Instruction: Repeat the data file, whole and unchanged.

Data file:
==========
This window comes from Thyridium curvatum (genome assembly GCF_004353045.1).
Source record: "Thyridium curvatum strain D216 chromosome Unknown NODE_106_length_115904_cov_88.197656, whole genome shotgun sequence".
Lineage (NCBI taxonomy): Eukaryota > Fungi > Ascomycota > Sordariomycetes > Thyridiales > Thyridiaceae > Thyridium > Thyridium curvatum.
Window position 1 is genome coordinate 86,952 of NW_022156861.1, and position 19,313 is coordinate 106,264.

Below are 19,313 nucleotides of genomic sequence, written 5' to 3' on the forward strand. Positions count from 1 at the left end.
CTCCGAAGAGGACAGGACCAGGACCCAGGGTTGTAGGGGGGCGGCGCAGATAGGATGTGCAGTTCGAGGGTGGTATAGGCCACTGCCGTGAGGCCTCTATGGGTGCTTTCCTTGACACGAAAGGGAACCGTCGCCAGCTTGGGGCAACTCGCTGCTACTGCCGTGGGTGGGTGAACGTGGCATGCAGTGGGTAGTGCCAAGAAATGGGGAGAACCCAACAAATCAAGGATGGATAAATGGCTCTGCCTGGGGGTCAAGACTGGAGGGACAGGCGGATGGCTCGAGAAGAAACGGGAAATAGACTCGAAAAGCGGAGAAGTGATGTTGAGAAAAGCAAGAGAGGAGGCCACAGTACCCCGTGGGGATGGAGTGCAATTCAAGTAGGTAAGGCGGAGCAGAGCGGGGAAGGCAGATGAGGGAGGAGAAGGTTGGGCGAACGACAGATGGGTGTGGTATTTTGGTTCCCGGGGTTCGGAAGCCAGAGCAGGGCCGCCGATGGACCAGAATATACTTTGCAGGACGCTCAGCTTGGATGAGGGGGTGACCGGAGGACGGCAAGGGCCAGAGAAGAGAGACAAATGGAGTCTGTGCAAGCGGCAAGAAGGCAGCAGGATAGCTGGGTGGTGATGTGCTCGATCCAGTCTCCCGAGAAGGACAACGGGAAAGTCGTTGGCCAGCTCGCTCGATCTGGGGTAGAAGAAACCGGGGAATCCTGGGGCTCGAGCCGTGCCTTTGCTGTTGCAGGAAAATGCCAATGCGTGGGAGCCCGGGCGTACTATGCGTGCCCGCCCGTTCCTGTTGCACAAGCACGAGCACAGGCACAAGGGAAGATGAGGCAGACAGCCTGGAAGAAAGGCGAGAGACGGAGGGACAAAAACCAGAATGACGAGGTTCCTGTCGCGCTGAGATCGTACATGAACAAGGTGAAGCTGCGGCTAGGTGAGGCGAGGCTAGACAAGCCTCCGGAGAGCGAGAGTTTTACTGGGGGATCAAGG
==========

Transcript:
This window comes from Thyridium curvatum (genome assembly GCF_004353045.1).
Source record: "Thyridium curvatum strain D216 chromosome Unknown NODE_106_length_115904_cov_88.197656, whole genome shotgun sequence".
Lineage (NCBI taxonomy): Eukaryota > Fungi > Ascomycota > Sordariomycetes > Thyridiales > Thyridiaceae > Thyridium > Thyridium curvatum.
Window position 1 is genome coordinate 86,952 of NW_022156861.1, and position 19,313 is coordinate 106,264.

Below are 19,313 nucleotides of genomic sequence, written 5' to 3' on the forward strand. Positions count from 1 at the left end.
CTCCGAAGAGGACAGGACCAGGACCCAGGGTTGTAGGGGGGCGGCGCAGATAGGATGTGCAGTTCGAGGGTGGTATAGGCCACTGCCGTGAGGCCTCTATGGGTGCTTTCCTTGACACGAAAGGGAACCGTCGCCAGCTTGGGGCAACTCGCTGCTACTGCCGTGGGTGGGTGAACGTGGCATGCAGTGGGTAGTGCCAAGAAATGGGGAGAACCCAACAAATCAAGGATGGATAAATGGCTCTGCCTGGGGGTCAAGACTGGAGGGACAGGCGGATGGCTCGAGAAGAAACGGGAAATAGACTCGAAAAGCGGAGAAGTGATGTTGAGAAAAGCAAGAGAGGAGGCCACAGTACCCCGTGGGGATGGAGTGCAATTCAAGTAGGTAAGGCGGAGCAGAGCGGGGAAGGCAGATGAGGGAGGAGAAGGTTGGGCGAACGACAGATGGGTGTGGTATTTTGGTTCCCGGGGTTCGGAAGCCAGAGCAGGGCCGCCGATGGACCAGAATATACTTTGCAGGACGCTCAGCTTGGATGAGGGGGTGACCGGAGGACGGCAAGGGCCAGAGAAGAGAGACAAATGGAGTCTGTGCAAGCGGCAAGAAGGCAGCAGGATAGCTGGGTGGTGATGTGCTCGATCCAGTCTCCCGAGAAGGACAACGGGAAAGTCGTTGGCCAGCTCGCTCGATCTGGGGTAGAAGAAACCGGGGAATCCTGGGGCTCGAGCCGTGCCTTTGCTGTTGCAGGAAAATGCCAATGCGTGGGAGCCCGGGCGTACTATGCGTGCCCGCCCGTTCCTGTTGCACAAGCACGAGCACAGGCACAAGGGAAGATGAGGCAGACAGCCTGGAAGAAAGGCGAGAGACGGAGGGACAAAAACCAGAATGACGAGGTTCCTGTCGCGCTGAGATCGTACATGAACAAGGTGAAGCTGCGGCTAGGTGAGGCGAGGCTAGACAAGCCTCCGGAGAGCGAGAGTTTTACTGGGGGATCAAGG